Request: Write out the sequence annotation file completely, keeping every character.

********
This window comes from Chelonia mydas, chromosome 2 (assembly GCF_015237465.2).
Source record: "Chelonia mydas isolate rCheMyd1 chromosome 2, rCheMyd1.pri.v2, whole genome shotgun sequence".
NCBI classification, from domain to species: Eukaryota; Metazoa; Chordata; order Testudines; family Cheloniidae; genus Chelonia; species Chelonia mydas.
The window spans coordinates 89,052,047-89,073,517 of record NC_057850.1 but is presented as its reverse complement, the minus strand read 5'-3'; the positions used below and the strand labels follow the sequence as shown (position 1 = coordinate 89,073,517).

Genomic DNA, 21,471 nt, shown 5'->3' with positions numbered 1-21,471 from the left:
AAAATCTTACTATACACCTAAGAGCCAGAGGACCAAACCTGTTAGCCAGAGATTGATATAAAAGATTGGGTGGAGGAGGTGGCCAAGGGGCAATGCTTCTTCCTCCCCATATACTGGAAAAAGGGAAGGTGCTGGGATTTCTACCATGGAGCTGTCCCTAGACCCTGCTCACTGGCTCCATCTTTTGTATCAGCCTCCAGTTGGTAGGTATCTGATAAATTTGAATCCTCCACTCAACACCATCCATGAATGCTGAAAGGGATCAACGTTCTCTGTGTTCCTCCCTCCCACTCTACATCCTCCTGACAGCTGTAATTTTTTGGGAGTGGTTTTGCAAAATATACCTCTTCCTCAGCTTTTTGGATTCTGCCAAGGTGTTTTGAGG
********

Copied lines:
This window comes from Chelonia mydas, chromosome 2 (assembly GCF_015237465.2).
Source record: "Chelonia mydas isolate rCheMyd1 chromosome 2, rCheMyd1.pri.v2, whole genome shotgun sequence".
NCBI classification, from domain to species: Eukaryota; Metazoa; Chordata; order Testudines; family Cheloniidae; genus Chelonia; species Chelonia mydas.
The window spans coordinates 89,052,047-89,073,517 of record NC_057850.1 but is presented as its reverse complement, the minus strand read 5'-3'; the positions used below and the strand labels follow the sequence as shown (position 1 = coordinate 89,073,517).

Genomic DNA, 21,471 nt, shown 5'->3' with positions numbered 1-21,471 from the left:
AAAATCTTACTATACACCTAAGAGCCAGAGGACCAAACCTGTTAGCCAGAGATTGATATAAAAGATTGGGTGGAGGAGGTGGCCAAGGGGCAATGCTTCTTCCTCCCCATATACTGGAAAAAGGGAAGGTGCTGGGATTTCTACCATGGAGCTGTCCCTAGACCCTGCTCACTGGCTCCATCTTTTGTATCAGCCTCCAGTTGGTAGGTATCTGATAAATTTGAATCCTCCACTCAACACCATCCATGAATGCTGAAAGGGATCAACGTTCTCTGTGTTCCTCCCTCCCACTCTACATCCTCCTGACAGCTGTAATTTTTTGGGAGTGGTTTTGCAAAATATACCTCTTCCTCAGCTTTTTGGATTCTGCCAAGGTGTTTTGAGG